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Page 20 text:
Growing Physically Gaining Poise . . . • • • Mrs. Virginia Houchens Mrs. Betty Jo Patsel Miss Jimmy Martin Students, striving toward a higher standard of living and advanced learning, find that they need greater bodily endurance. The body, as well as the mind, grows day by day and needs to be working constantly. Through the pressing need for stronger bodies, the PHYSICAL EDUCATION department has been established. Physical education is a means of bodily development through various activities which are selected and used in the classes with regard to value in human growth, mental de¬ velopment, and behavior. It is a particular phase of the educational program which aims to improve the physical fitness of the girls, encourage interest in sports, promote good sportsmanship, and develop respon¬ sible citizens for tomorrow’s society. Providing experience along with other opportunities in the curric¬ ulum, physical education is im¬ portant in helping each student develop skill in the different sports including basketball, tennis, hockey, volleyball, badminton, and shuffle- board. In order to develop poise, dancing has been included in the program. Fulfilling its purpose to set high ideals, form good habits, and healthy attitudes, the physical education department prepares the student for her place in the world and helps her to set high standards of living which will be of benefit to her as an individual, a citizen, and a future leader.
Page 19 text:
Developing Skills . . . Robert E. Kinzie Agriculture James E. Peters Paul 0. Schwartz ndustrial Arts In the upward climb, INDUS¬ TRIAL ARTS classes are equally important to the boys who are not interested in agriculture. In SHOP students learn how to cautiously but confidently use a myriad assortment of machine tools. In shop 1 and 2, participants spend six weeks in some of the following areas: elementary drawing, elec¬ tricity, cabinet making, lathe work, jigsaw work, tin can projects, ce¬ ramics, and printing. They are a prerequisite to shops 3 and 4. In shops 3 and 4, students may choose any one of these areas and stay in it for a longer period. This gives the time for making larger and more worth-while projects, such as coffee tables or end tables. In the hobby shop students make hand projects such as leather pocket- books and wallets. To those lacking a half-credit, it is a boon, because either half year may be taken without prerequisites. In MECHANICAL DRAWING, students learn the fundamentals of drafting in preparation for jobs in the fields of engineering, construc¬ tion, manufacture, and design, or simply for use in woodworking, or other hobbies. All in all, the major aim o± shop is to teach students to use their hands as well as their minds, for their greater enjoyment and em¬ ployment.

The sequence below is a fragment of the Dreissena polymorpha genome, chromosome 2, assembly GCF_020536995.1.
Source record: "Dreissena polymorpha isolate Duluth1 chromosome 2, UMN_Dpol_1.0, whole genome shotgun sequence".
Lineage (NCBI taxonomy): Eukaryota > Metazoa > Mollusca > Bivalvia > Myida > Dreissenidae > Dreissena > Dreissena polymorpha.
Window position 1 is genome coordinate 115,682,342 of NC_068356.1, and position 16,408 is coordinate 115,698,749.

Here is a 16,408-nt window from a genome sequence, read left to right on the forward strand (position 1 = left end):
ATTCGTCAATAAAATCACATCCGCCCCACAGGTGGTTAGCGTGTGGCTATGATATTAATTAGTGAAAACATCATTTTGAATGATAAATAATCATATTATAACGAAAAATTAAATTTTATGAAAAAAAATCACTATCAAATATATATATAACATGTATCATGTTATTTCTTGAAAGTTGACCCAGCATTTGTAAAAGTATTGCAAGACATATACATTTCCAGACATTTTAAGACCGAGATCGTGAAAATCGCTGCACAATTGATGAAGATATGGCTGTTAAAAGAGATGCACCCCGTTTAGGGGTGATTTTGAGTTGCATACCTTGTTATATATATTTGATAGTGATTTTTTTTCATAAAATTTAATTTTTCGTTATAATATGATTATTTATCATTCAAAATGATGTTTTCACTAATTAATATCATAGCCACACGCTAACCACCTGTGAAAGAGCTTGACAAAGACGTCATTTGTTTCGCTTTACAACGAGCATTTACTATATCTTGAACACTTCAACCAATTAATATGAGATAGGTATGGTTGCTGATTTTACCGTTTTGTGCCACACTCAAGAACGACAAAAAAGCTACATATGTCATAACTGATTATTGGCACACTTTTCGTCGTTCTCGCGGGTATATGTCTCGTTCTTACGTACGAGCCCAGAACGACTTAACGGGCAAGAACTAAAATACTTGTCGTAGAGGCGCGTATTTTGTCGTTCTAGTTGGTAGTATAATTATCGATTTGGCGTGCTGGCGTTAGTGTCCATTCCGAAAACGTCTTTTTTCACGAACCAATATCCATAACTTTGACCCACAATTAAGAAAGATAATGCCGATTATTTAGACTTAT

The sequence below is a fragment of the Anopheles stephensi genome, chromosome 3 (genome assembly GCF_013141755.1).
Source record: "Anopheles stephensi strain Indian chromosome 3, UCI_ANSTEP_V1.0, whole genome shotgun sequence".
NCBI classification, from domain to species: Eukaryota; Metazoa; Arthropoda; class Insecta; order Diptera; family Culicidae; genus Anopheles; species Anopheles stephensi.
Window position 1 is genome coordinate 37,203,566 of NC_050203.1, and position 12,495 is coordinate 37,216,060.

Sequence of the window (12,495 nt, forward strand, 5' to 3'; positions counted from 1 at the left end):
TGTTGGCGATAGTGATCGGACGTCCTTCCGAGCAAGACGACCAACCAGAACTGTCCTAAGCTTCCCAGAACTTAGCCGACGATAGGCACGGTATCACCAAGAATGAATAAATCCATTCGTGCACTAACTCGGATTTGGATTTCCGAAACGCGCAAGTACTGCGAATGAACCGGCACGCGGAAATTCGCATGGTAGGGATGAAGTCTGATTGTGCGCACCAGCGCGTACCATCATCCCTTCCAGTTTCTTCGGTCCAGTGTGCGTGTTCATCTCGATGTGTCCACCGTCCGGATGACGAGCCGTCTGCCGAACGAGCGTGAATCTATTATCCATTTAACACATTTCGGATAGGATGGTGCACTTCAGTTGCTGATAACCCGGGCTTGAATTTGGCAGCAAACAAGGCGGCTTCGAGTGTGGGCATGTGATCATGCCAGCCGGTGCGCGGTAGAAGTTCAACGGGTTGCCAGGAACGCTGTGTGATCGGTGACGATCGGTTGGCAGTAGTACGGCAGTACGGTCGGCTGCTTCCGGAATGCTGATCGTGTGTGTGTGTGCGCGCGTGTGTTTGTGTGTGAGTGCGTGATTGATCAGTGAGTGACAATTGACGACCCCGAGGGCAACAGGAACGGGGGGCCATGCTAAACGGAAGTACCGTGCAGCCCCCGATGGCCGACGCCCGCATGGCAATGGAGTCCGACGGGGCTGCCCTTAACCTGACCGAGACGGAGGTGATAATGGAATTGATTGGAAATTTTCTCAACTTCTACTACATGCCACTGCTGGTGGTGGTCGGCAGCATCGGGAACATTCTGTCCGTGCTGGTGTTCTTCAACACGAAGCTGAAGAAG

Page 21 text:
Developing Sportsmanship . . . As the student strives onward and upward, he often tires of struggling and seems to lose his physical en¬ durance. If his body has not re¬ ceived the proper development, the climb to the top will be impossible. Therefore, the body of each and every high school pupil needs to be developed to its fullest extent. This is made possible through high school PHYSICAL EDUCATION CLASSES. In these classes the boys develop themselves both physically and mentally, learning to take the losses with the wins, keeping in mind always that ‘ ‘ When the One Great Scorer comes to write against your name, he writes not that you won or lost, but how you played the game.” The three main sports which are participated in by the pupils are FOOTBALL, BASKET¬ BALL, and TRACK; but, during the year’s course the athletic direc¬ tors also manage to give the students a cross section of many other sports including tennis, volleyball, wrest¬ ling and boxing. Behind all of these sports and athletic events there is one primary aim, the hope of BUILDING a STRONG AMERICA through STRONG CITIZENS. Beauty! Life! Gracious living! Gainful occupation! all enjoyed by these strong citizens, however, may be wiped out in one brief moment. To prevent these and similar tragedies, the DRIVERS EDUCA¬ TION DEPARTMENT at Andrew Lewis was created. H. M. Copenhaver W. C. Crawford C. Verner Crush Edwin Harless H. L. Johnston
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